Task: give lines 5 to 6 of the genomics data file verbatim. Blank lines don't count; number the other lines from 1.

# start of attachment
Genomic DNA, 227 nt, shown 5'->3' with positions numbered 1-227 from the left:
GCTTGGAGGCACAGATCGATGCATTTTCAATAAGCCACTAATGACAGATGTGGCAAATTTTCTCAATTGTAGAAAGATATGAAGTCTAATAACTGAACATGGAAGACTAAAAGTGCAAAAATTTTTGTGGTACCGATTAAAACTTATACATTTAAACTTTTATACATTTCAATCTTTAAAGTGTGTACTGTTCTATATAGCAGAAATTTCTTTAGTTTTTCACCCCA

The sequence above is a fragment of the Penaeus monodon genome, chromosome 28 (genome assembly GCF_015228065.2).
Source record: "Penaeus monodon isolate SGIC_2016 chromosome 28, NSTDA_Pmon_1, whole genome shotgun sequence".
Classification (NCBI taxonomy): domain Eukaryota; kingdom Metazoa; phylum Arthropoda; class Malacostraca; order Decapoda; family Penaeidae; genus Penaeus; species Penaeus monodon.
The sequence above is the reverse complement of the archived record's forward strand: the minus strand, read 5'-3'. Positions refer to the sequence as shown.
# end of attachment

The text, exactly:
Classification (NCBI taxonomy): domain Eukaryota; kingdom Metazoa; phylum Arthropoda; class Malacostraca; order Decapoda; family Penaeidae; genus Penaeus; species Penaeus monodon.
The sequence above is the reverse complement of the archived record's forward strand: the minus strand, read 5'-3'. Positions refer to the sequence as shown.